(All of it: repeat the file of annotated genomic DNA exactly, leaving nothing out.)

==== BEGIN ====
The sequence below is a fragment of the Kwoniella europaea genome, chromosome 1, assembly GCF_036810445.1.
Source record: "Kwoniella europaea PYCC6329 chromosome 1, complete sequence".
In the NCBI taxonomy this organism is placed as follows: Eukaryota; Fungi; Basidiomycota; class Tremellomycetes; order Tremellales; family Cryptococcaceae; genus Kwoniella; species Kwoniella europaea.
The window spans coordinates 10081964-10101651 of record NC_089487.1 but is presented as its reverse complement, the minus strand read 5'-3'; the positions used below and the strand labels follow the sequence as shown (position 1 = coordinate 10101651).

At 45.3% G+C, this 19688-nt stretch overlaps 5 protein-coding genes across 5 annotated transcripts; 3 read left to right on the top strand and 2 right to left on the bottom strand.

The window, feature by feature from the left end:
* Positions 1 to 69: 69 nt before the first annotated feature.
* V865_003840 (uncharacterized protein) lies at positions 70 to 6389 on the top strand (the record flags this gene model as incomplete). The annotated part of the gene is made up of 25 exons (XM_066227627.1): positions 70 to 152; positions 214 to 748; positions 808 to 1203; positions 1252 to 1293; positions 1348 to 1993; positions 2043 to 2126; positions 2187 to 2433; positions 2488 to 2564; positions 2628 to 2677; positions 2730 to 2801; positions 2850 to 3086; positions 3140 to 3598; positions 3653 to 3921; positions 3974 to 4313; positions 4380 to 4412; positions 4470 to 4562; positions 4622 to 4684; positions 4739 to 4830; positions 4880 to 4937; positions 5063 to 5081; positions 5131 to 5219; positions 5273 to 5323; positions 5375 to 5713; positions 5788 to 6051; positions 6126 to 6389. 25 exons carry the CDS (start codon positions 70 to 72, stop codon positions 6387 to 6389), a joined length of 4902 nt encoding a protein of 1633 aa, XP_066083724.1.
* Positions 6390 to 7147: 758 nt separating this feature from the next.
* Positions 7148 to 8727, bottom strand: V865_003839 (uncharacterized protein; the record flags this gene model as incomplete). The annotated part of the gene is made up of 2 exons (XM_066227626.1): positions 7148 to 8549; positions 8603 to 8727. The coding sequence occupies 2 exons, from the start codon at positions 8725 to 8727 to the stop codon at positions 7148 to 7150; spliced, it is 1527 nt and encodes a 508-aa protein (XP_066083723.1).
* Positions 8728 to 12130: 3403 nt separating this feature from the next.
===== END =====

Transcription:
The sequence below is a fragment of the Kwoniella europaea genome, chromosome 1, assembly GCF_036810445.1.
Source record: "Kwoniella europaea PYCC6329 chromosome 1, complete sequence".
In the NCBI taxonomy this organism is placed as follows: Eukaryota; Fungi; Basidiomycota; class Tremellomycetes; order Tremellales; family Cryptococcaceae; genus Kwoniella; species Kwoniella europaea.
The window spans coordinates 10081964-10101651 of record NC_089487.1 but is presented as its reverse complement, the minus strand read 5'-3'; the positions used below and the strand labels follow the sequence as shown (position 1 = coordinate 10101651).

At 45.3% G+C, this 19688-nt stretch overlaps 5 protein-coding genes across 5 annotated transcripts; 3 read left to right on the top strand and 2 right to left on the bottom strand.

The window, feature by feature from the left end:
* Positions 1 to 69: 69 nt before the first annotated feature.
* V865_003840 (uncharacterized protein) lies at positions 70 to 6389 on the top strand (the record flags this gene model as incomplete). The annotated part of the gene is made up of 25 exons (XM_066227627.1): positions 70 to 152; positions 214 to 748; positions 808 to 1203; positions 1252 to 1293; positions 1348 to 1993; positions 2043 to 2126; positions 2187 to 2433; positions 2488 to 2564; positions 2628 to 2677; positions 2730 to 2801; positions 2850 to 3086; positions 3140 to 3598; positions 3653 to 3921; positions 3974 to 4313; positions 4380 to 4412; positions 4470 to 4562; positions 4622 to 4684; positions 4739 to 4830; positions 4880 to 4937; positions 5063 to 5081; positions 5131 to 5219; positions 5273 to 5323; positions 5375 to 5713; positions 5788 to 6051; positions 6126 to 6389. 25 exons carry the CDS (start codon positions 70 to 72, stop codon positions 6387 to 6389), a joined length of 4902 nt encoding a protein of 1633 aa, XP_066083724.1.
* Positions 6390 to 7147: 758 nt separating this feature from the next.
* Positions 7148 to 8727, bottom strand: V865_003839 (uncharacterized protein; the record flags this gene model as incomplete). The annotated part of the gene is made up of 2 exons (XM_066227626.1): positions 7148 to 8549; positions 8603 to 8727. The coding sequence occupies 2 exons, from the start codon at positions 8725 to 8727 to the stop codon at positions 7148 to 7150; spliced, it is 1527 nt and encodes a 508-aa protein (XP_066083723.1).
* Positions 8728 to 12130: 3403 nt separating this feature from the next.